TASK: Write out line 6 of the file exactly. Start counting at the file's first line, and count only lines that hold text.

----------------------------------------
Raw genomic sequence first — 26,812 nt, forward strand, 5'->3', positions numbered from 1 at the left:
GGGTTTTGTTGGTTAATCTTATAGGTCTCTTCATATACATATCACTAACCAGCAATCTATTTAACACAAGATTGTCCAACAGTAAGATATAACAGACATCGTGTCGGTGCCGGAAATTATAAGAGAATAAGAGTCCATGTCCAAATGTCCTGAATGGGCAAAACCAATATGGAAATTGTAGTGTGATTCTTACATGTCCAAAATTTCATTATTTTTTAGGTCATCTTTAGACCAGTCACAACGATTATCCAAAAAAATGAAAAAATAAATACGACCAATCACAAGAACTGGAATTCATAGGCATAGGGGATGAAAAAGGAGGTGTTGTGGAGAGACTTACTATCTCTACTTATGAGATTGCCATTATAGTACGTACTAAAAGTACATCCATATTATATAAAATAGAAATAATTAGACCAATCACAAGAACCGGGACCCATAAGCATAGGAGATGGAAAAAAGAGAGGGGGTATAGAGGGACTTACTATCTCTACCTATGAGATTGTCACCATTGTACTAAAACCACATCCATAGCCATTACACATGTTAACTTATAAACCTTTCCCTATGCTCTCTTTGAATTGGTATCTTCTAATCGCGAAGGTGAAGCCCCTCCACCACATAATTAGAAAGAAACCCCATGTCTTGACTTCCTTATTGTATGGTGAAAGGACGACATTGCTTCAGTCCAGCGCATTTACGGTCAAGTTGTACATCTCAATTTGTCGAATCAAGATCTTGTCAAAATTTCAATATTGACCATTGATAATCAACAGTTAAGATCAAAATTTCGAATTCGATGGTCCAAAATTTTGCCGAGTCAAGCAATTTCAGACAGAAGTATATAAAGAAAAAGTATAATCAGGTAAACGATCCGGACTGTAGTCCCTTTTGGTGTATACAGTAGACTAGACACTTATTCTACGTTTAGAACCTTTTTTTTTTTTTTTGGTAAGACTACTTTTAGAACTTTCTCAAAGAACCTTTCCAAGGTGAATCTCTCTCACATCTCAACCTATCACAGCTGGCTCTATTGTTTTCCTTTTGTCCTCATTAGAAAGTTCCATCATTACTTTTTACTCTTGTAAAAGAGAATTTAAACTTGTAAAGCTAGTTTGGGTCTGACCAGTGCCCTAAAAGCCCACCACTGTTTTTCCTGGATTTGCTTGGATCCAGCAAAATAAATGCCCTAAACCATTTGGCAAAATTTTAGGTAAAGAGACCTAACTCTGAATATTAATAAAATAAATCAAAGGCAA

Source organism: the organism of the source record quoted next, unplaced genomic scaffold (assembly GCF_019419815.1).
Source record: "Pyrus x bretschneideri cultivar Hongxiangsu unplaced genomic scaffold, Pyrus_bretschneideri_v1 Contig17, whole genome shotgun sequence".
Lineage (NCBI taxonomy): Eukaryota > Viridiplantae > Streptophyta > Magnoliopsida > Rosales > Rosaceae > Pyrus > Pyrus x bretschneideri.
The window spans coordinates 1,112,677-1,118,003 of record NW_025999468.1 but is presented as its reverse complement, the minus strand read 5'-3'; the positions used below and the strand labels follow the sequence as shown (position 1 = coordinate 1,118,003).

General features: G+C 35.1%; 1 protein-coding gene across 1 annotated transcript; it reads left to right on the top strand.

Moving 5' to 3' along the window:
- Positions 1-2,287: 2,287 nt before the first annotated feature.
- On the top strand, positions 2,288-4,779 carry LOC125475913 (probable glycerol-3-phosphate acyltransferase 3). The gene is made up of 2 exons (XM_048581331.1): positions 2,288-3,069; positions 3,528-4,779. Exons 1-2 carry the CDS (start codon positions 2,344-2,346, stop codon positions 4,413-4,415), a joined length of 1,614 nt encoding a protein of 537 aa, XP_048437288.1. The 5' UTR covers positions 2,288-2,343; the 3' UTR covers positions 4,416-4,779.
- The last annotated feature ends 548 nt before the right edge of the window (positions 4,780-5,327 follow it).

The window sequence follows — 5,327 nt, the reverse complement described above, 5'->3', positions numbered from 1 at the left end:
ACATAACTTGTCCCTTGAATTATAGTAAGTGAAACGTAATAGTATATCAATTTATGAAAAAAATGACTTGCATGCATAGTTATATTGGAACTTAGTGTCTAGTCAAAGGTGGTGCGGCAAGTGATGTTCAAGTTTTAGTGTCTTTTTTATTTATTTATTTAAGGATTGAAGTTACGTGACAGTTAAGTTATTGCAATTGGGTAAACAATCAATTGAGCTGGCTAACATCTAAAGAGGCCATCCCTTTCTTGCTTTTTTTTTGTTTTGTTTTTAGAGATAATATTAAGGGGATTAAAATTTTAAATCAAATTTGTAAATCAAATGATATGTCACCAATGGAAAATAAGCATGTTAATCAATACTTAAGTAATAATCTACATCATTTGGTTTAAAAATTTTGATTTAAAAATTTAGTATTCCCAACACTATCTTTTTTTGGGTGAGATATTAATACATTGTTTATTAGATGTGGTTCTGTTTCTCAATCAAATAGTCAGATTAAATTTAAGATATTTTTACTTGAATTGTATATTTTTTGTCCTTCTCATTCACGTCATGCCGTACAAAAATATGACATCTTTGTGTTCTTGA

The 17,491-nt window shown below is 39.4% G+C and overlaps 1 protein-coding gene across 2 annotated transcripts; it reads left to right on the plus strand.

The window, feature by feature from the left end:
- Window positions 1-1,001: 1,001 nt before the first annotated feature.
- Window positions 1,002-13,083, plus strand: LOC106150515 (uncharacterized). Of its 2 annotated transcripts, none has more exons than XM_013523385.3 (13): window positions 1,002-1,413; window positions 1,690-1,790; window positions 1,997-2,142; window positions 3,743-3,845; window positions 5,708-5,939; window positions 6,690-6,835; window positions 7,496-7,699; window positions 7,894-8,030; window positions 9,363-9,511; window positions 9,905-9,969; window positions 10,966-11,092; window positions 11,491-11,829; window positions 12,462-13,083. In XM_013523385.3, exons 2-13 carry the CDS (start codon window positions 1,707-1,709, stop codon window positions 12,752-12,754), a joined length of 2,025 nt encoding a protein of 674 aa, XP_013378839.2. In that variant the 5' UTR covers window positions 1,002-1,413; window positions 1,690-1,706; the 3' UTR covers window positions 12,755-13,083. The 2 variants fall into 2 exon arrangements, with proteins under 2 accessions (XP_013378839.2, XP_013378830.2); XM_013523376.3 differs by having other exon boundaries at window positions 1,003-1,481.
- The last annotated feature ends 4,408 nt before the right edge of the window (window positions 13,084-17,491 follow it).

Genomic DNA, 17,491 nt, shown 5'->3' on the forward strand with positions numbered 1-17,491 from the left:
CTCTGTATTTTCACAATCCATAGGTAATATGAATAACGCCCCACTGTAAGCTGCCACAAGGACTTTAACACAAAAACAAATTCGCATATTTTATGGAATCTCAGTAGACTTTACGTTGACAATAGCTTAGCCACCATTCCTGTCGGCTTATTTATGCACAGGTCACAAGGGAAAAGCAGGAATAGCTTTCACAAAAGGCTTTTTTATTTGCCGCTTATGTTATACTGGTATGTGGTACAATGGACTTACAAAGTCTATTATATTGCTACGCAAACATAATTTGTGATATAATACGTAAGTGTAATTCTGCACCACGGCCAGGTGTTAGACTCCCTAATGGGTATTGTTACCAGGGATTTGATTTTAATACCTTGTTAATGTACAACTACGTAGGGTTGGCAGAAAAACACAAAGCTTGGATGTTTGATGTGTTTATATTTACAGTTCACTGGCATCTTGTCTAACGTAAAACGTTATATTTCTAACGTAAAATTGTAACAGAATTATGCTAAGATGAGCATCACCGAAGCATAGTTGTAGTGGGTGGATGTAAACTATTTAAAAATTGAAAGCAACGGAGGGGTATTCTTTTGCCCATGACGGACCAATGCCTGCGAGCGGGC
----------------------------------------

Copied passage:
The window spans coordinates 1,112,677-1,118,003 of record NW_025999468.1 but is presented as its reverse complement, the minus strand read 5'-3'; the positions used below and the strand labels follow the sequence as shown (position 1 = coordinate 1,118,003).